Whose Game?

A world where geopolitics is the dominant driver

This scenario is the story of a boomerang effect which strikes today's dominant players in the patent world as a result of changing geopolitical balances and competing ambitions.


The developed world increasingly fails to use IP to maintain technological superiority; new entrants try to catch up so they can improve their citizens' living standards. But many developing world countries are excluded from the process, and work instead within a 'communal knowledge' paradigm.

The tigers emerge: In 1973, the combined GDP of West Europe and the US was six times greater than that of India and China. In 2050, the GDP of India and China will be 1.3 times greater than that of Europe and the US and the population of the Asian powers will increase faster than that of Western ones.

Nationals and cultures compete and IP has become a powerful weapon in this battle. The new entrants become increasingly successful at shaping the evolution of the system, using it to establish economic advantage, adapting the existing rules as their geopolitical influence grows.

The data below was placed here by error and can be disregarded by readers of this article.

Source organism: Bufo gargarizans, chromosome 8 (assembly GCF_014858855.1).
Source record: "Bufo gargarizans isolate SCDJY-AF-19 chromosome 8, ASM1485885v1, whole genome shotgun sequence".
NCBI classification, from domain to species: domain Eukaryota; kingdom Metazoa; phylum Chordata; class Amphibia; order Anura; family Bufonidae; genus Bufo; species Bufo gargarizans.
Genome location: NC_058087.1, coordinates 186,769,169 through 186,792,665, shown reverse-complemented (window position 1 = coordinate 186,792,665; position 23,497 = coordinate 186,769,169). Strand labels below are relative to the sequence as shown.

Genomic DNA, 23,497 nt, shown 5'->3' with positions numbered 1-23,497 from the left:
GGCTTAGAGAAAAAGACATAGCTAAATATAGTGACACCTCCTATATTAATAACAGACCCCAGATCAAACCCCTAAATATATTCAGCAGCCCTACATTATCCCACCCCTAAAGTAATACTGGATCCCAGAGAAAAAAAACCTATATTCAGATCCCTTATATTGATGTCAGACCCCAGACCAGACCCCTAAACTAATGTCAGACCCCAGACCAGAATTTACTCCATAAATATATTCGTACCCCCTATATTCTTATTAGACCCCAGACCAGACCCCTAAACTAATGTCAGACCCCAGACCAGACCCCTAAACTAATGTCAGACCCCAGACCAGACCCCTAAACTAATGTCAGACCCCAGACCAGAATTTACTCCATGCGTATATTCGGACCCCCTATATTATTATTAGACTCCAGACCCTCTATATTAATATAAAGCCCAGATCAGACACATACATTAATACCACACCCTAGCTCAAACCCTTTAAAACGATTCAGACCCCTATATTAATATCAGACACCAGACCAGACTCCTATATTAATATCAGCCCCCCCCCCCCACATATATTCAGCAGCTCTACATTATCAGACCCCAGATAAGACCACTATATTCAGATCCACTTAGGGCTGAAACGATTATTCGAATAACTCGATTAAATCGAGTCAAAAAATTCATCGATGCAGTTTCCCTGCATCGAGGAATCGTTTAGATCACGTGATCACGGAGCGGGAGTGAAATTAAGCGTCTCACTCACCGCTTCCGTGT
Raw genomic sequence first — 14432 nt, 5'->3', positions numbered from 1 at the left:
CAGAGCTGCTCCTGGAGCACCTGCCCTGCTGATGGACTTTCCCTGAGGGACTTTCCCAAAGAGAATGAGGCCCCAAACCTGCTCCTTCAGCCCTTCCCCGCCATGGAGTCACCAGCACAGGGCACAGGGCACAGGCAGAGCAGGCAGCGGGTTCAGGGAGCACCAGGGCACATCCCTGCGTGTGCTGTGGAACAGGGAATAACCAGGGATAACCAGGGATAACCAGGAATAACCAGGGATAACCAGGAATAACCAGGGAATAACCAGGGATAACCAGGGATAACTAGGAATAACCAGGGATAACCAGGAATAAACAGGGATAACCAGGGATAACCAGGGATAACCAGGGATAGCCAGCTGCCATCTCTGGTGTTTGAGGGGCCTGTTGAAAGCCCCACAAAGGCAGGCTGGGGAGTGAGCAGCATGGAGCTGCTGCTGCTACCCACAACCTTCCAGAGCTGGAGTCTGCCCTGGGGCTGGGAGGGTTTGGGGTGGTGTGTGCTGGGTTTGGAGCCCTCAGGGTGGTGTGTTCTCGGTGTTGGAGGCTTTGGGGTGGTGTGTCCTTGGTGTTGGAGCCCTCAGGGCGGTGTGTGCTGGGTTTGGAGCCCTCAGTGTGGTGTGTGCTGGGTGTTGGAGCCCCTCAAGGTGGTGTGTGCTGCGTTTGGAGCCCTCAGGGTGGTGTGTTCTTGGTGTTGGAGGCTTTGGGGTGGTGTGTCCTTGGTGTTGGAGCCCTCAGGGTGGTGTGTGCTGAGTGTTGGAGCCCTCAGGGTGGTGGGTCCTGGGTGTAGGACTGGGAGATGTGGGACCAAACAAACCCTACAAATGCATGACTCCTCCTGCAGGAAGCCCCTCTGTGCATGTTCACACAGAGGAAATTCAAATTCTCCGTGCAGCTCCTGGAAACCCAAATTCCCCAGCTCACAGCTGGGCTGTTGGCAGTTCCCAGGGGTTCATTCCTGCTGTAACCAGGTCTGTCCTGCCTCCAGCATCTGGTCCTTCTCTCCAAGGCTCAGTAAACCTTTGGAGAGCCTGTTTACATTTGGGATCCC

Enforcement becomes increasingly difficult and the IP world becomes more fragmented. Attempts are made to address the issues of development and technology transfer.

Key questions:

  • What are the main drivers for future geopolitical change? How might they steer globalisation?
  • What impact might this have on existing structures and institutions?
  • How might this impact the IP system globally and regionally?
  • Does the patent system serve the world's various interests fairly?
  • Muriel I


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